How SCARPA Improved Operational Efficiency with Magento Integration

With online shopping growing tremendously, consumer product companies are looking into ways to streamline order management with automation. While there are many integration options out there, most of these often fall short of matching the needs of operational teams looking for customizable, self-service, and low maintenance solutions.

SCARPA, one of the leading global performance footwear brands, automated their ecommerce order management processes by integrating Magento and NetSuite. Join us to hear from Sarah Fansler, Direct Sales Manager at SCARPA, about SCARPA’s automation journey, how they leveraged Celigo’s integration platform and the impact on their business.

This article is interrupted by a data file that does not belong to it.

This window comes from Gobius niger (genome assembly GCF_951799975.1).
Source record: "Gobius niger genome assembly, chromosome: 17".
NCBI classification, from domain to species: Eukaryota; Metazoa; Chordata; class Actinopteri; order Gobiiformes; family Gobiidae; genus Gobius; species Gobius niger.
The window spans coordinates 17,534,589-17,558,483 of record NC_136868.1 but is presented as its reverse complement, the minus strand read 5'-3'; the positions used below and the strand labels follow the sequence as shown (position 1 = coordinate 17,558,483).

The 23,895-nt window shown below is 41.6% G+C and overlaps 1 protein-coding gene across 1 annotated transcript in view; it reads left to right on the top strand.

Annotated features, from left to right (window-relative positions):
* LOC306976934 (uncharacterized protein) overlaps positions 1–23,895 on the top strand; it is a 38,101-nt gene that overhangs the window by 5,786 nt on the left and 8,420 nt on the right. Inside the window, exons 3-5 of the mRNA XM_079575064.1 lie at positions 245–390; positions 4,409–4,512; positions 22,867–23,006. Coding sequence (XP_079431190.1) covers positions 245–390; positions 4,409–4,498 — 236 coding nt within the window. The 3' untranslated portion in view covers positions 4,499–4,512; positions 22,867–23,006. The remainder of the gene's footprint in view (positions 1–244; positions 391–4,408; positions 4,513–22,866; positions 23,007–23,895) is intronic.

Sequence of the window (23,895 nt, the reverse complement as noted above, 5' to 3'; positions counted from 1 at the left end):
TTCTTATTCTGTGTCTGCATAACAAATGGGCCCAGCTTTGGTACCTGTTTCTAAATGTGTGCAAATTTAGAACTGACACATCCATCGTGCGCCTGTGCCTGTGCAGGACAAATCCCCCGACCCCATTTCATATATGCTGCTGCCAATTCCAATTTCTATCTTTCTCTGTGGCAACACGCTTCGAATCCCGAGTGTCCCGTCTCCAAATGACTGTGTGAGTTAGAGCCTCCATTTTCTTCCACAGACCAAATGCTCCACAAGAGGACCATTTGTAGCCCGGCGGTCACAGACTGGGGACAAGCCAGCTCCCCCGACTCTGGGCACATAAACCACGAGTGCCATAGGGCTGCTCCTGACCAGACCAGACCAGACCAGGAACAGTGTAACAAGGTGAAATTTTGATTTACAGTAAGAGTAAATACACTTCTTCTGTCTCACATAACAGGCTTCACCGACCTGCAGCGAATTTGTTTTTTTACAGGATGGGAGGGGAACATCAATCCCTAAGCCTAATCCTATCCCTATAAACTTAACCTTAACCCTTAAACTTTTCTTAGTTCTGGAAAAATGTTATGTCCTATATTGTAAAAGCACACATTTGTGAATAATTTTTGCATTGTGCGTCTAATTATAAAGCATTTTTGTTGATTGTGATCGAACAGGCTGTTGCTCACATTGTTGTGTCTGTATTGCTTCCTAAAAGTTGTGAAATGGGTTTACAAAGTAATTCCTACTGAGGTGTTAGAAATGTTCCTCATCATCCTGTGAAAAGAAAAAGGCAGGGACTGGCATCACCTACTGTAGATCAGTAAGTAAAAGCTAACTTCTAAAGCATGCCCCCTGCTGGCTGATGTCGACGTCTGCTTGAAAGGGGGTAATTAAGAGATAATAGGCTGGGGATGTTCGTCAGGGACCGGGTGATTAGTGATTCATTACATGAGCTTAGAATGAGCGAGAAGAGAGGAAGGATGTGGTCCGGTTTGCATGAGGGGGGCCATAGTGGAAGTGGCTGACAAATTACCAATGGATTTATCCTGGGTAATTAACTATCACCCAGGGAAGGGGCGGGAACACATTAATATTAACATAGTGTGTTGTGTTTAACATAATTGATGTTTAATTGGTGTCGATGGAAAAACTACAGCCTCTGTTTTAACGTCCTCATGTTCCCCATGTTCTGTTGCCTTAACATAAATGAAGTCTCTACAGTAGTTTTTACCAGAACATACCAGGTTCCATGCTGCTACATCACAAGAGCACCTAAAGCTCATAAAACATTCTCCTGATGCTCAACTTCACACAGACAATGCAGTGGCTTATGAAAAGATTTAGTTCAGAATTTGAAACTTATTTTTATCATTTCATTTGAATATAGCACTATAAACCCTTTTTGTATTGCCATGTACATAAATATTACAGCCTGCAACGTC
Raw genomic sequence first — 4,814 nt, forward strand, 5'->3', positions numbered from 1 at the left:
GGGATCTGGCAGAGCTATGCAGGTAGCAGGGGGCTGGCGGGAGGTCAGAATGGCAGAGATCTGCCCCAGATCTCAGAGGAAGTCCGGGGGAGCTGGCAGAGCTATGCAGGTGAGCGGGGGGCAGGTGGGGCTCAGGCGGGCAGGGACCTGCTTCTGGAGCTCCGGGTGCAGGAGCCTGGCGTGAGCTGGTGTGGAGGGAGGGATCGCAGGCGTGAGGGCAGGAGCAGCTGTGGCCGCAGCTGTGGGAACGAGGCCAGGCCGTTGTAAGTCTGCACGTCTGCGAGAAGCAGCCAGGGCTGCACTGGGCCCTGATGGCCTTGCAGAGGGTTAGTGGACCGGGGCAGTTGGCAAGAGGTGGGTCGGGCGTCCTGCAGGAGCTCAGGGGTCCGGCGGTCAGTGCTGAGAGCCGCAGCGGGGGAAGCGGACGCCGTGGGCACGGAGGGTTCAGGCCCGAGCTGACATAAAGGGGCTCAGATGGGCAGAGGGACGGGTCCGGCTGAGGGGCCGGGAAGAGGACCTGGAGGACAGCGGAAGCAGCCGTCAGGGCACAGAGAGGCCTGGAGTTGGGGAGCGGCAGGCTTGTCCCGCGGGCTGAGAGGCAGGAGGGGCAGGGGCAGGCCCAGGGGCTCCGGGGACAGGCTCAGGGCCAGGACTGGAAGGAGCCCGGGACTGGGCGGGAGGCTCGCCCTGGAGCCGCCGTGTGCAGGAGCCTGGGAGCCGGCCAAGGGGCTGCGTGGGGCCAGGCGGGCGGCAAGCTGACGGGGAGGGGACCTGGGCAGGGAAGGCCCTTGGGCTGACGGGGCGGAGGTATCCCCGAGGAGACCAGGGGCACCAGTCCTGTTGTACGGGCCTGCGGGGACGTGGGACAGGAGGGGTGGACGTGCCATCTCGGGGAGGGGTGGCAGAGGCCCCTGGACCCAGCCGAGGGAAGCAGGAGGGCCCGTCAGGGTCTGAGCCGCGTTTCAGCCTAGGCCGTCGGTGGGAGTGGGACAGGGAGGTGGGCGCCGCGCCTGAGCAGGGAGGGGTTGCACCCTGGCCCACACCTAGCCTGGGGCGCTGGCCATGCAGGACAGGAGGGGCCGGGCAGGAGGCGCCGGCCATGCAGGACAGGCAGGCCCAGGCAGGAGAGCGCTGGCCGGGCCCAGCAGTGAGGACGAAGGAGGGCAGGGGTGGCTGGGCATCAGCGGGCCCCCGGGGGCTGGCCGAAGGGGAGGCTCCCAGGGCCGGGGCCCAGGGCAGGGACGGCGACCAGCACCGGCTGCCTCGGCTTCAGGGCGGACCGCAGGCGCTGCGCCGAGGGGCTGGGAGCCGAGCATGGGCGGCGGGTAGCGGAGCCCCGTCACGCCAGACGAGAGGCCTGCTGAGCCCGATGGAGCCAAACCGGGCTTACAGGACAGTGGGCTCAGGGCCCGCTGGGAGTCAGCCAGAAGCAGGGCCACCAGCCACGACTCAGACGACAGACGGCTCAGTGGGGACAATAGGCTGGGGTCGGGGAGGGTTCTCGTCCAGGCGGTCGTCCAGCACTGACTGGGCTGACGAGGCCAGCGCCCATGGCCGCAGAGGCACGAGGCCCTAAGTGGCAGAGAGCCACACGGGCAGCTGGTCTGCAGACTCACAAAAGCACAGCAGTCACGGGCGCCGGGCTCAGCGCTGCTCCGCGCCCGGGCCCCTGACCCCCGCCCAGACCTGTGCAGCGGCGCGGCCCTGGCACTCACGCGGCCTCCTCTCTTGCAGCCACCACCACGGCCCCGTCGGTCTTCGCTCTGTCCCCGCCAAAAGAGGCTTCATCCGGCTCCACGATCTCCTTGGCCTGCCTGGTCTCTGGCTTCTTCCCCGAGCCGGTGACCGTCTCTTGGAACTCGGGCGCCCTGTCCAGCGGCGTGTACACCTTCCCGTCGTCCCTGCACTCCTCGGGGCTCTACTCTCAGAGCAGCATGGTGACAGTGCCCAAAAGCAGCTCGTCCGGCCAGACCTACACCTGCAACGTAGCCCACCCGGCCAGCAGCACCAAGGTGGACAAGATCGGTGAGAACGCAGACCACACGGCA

You will learn about:

  • Integration options for ecommerce order-to-cash automation
  • SCARPA business processes & automation journey
Full Webinar Transcript